NEW YORK (AP) — The day Barbara Sheehan shot her husband to death, she said, she was trying to leave him.
She had hidden cash because he often took her wallet. She had told him she wasn’t traveling with him to Florida. That made him angry, she said, so angry he threatened to kill her, which happened frequently during her 17-year marriage, but something about the way he said it this time terrified her.
The retired sergeant, who usually had two loaded guns on him, had pointed one at her head, she said.
But Raymond Sheehan never fired a shot. Hours later, as he shaved in the bathroom, his larger handgun on the vanity by his side, Sheehan took his smaller gun from the bedroom and pulled the trigger. Prosecutors say she fired 11 times, unloading the smaller gun, then reached for the bigger one. She has been charged with murder and her trial is in its third week.
Barbara Sheehan says it was self-defense, the culmination of a lifetime of abuse, and her children have given emotional testimony of their father’s sustained violence.
Such a legal approach is known as the battered woman’s defense, and it has mixed results. In recent cases in Maine and Tennessee, women convicted of shooting their husbands to death have served little to no time. It is difficult to persuade a jury to acquit women like, Sheehan, experts say, in part because of a lack of understanding about why women stay in abusive relationships.
“Anything a woman does or doesn’t do is going to be used against her. If it was so bad there, why didn’t she leave?” said Sue Osthoff, the director of the nonprofit National Clearinghouse for the Defense of Battered Women. “What we still find after all this time … is the only correct woman in a situation claiming self-defense is a dead one.”
Battered women accused of killing their partners in self-defense are convicted at about the same rate as others accused of murder, Osthoff said. Other women charged with assaulting or killing their abusive partners plead guilty, unable or unwilling to go through a difficult, public trial. Those who do, like Sheehan, are portrayed as flawed for not leaving or seeking help, especially as methods of coping with domestic violence proliferate, she said.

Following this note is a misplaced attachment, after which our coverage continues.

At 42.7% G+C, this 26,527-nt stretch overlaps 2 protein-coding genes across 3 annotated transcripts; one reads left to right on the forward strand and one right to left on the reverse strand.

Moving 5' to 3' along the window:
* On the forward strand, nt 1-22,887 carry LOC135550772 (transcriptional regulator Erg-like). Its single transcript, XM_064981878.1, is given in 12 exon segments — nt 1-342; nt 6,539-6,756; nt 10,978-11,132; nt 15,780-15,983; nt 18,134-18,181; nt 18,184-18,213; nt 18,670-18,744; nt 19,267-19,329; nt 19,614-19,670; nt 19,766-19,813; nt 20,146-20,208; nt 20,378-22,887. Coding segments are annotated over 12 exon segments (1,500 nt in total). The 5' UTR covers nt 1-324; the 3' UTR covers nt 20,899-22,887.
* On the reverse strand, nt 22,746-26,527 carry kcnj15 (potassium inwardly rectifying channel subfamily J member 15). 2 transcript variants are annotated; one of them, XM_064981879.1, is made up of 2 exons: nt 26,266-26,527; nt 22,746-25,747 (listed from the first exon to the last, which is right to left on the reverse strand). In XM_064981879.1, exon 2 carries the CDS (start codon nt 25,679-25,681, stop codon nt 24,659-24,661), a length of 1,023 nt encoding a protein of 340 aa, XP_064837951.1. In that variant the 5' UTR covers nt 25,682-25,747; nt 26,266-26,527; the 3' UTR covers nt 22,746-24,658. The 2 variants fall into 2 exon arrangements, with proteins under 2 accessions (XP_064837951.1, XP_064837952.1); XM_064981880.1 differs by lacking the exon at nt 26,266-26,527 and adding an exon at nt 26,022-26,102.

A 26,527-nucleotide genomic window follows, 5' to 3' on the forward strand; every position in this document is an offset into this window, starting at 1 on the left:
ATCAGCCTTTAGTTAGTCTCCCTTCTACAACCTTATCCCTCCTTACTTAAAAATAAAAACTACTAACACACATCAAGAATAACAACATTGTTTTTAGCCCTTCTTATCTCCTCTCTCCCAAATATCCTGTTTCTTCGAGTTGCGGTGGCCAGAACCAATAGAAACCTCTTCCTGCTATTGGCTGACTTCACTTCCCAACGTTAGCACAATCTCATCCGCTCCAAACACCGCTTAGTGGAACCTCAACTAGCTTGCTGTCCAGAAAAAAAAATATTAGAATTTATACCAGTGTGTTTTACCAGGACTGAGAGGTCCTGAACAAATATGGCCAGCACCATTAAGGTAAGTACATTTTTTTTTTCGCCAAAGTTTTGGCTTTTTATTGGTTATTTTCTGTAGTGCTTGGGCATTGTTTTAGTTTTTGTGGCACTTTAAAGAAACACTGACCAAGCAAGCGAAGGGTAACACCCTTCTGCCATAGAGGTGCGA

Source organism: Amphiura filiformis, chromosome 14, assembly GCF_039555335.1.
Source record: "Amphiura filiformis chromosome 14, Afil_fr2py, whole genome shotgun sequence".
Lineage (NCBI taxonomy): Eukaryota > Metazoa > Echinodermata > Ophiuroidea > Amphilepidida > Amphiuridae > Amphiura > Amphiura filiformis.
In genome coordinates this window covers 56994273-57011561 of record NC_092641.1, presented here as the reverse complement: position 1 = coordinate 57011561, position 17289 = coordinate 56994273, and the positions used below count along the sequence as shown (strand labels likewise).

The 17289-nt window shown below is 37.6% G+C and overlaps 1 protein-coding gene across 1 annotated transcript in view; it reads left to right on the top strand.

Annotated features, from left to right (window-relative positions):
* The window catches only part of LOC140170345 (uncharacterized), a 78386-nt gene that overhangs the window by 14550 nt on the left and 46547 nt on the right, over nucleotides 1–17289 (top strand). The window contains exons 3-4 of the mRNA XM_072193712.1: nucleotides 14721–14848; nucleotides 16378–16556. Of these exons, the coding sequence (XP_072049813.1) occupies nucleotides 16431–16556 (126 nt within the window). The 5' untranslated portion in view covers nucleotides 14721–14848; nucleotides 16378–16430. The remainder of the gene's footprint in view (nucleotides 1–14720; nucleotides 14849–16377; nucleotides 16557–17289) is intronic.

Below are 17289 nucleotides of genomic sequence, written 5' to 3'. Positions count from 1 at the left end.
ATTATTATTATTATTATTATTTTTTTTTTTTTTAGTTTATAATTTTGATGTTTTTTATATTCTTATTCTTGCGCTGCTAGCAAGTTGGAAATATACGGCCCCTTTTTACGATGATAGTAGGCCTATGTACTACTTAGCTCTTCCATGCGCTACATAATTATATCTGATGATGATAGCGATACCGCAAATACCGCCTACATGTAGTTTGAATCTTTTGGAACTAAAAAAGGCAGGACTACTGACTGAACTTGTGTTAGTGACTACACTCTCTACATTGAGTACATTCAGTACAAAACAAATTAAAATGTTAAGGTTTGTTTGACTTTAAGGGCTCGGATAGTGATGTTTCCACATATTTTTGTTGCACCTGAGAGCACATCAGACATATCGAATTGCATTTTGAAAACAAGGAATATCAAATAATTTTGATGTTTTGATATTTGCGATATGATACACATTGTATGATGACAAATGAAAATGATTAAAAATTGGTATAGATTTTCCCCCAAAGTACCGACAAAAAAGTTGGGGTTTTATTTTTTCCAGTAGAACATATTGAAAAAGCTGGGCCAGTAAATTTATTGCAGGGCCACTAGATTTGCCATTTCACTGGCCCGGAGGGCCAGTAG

“A long time ago, the question was, ‘Why didn’t she leave?” That question is still asked, but now it’s: ‘She should’ve left because I know there is a shelter in our community.”‘
Though there is a growing understanding that victims of domestic violence may have no choice but to kill or be killed, juries don’t always see it that way, said Holly Maguigan, a law professor at New York University Law School who specializes in abuse cases.
“People who haven’t been through it don’t understand it,” she said. “We like to think that home is safe.”
For example, in Sheehan’s trial, Assistant District Attorney Debra Pomodore has sought to show that the two had a rocky, but often happy marriage and the slaying was motivated by money and anger over her husband’s suspected infidelity. She has repeatedly noted that neither Sheehan nor her children ever called 911, nor reported the abuse. There are no photos documenting bruises or blood.